One of Scandinavia’s most extraordinary bands, Get Your Gun are two still-youthful Danish brothers — Andreas and Simon Westmark — who make magnificently mature rock, suffused with the sound of ancient souls.
That uniquely epic noise was initially bottled on their debut album, The Worrying Kind, and is pushed to further limits on the new one, Doubt is My Rope Back to You.
Where do the Westmarks dredge up this mighty racket? True, there is a Viking graveyard in their home city, but elsewhere Aalborg’s once-grim industrial vibe is being rapidly replaced by a more aesthetically pleasing aspect. And that’s mirrored by the new record.
“A lot of things have happened in the time between: we played a lot of shows, we got older, we started experimenting with new instruments,” says Andreas, the bearded singer/guitarist. “The main difference, I think, is maturity. The first record’s main objective was to be loud and abrasive — in a deep and profound way, of course. We still are loud and abrasive, but with the new album, it was more about making something of beauty.”
Both they and the city have moved on: Aalborg’s impressive new waterfront is its focal point, although the most striking sights on the Westmark’s tour are the vast murals, commissioned from some of the world’s finest street artists; indeed, a new book about them is due out soon.
“Aalborg is traditionally an industrial workers’ city,” says Andreas, “but it’s developing more and more into a student city and the cultural life is expanding rapidly. Aalborg has been seen as a secluded grey place where there’s nothing really going on, but that’s slowly changing. Literature and film about Aalborg had a big influence on how the city is looked upon now.”
As the Westmarks’ guide suggests, though, music infuses their own Aalborg life.
Best Neighborhood for a video shoot
Simon: If you go past the old industrial area in the east harbor you’ll come to Hesteskoen (The Horseshoe). We filmed quite a lot for our video for the single “Black Book” there. You have a big outlook over the inlet and a few old industrial buildings. Aalborg has many old factories, which often become super expensive apartments, but there’s some cool stuff too.
Andreas: There’s a book and a movie about Nordkraft, the old power station, that is now a cultural centre. The venue in there is called Skraaen, they put on big concerts, but also really help new bands too.
Simon: Aalborg is a big Bodega city. At Susan Himmelblå — named after a character from a movie — there are big draft beers and a roof terrace to sit in, on the few summer days we get. Østerport is for when you want the old school ‘two beers for five dollars and smoke in your eyes’ vibe.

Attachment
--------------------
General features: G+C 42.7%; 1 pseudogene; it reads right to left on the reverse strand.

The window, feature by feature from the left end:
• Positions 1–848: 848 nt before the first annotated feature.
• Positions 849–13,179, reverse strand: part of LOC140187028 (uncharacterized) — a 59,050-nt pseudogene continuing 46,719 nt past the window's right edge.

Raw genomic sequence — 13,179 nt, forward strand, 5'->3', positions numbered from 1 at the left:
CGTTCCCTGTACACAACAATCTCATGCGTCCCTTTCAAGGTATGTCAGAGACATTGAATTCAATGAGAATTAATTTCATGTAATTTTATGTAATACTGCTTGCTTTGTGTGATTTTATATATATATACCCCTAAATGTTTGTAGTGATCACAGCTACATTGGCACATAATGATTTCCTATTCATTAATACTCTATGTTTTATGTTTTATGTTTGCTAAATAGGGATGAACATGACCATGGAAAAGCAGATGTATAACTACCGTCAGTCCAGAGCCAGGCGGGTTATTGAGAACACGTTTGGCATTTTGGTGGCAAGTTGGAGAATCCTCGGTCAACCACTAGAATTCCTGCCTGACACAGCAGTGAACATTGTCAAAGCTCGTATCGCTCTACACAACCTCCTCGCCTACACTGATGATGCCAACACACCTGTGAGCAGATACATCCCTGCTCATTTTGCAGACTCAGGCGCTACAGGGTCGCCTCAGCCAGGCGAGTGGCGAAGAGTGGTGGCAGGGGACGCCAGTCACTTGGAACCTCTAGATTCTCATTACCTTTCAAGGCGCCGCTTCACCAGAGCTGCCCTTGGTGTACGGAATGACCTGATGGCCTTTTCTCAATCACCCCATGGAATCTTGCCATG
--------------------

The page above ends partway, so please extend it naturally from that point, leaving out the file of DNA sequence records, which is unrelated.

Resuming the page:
Andreas: Normally we use the Student House, where you can get a cheap and strong filter coffee. It’s a great place.
Simon: Platform 4 is a good ‘all day place’, with a venue, bar and restaurant: it’s inside the old amusement park, Karolinelund, now turned into a park. But its roots are in experimental electronic music and art, and that shows every weekend in the night-time.
Simon: In Aalborg we are lucky that we have a lot of good venues that complement each other really well. The Student House, again, has a good variety of alternative rock and pop. And Huset (‘the house’) is a small cozy venue with tables and chairs and a program of mostly alternative folk and jazz.
Andreas: 1000fryd is an old squat place from the 80s: at the start they fought with the city but now it’s a very important venue. Green Day played there, Nirvana almost did.
Simon: Fjordbyen is originally a neighborhood for fishermen and dockers. It started out in the late ‘30s/early ‘40s as a village of small sheds where the workers could keep their equipment and find shelter from bad weather. Now it has evolved into a real neighborhood of small houses where all types of people live, from students, to middle class people, the old gang of fishers and the more quirky characters.
Simon: The Artbreak Hotel is a gallery where the artist Nils Sloth hails. He uses his space to host everything from his own exhibitions of his paintings, free-jazz concerts to receptions for new art releases.
Andreas: We had Aalborg Akvavit [a famously strong Scandinavian spirit], but that moved to Norway. I think the building became a nightclub.
Simon: So the closest thing to a local brew would be beers from Thisted Bryghus which is from out west. You can’t come to the Northern Jutland region without trying their legendary Limfjords Porter.
Simon: All around the city there are walls decorated with street art by both national and international artists, legally made with support from the city. It’s been going on for some years, and the group behind it are always looking for new walls to paint.
Get Your Gun’s album Doubt is My Rope Back to You is out now.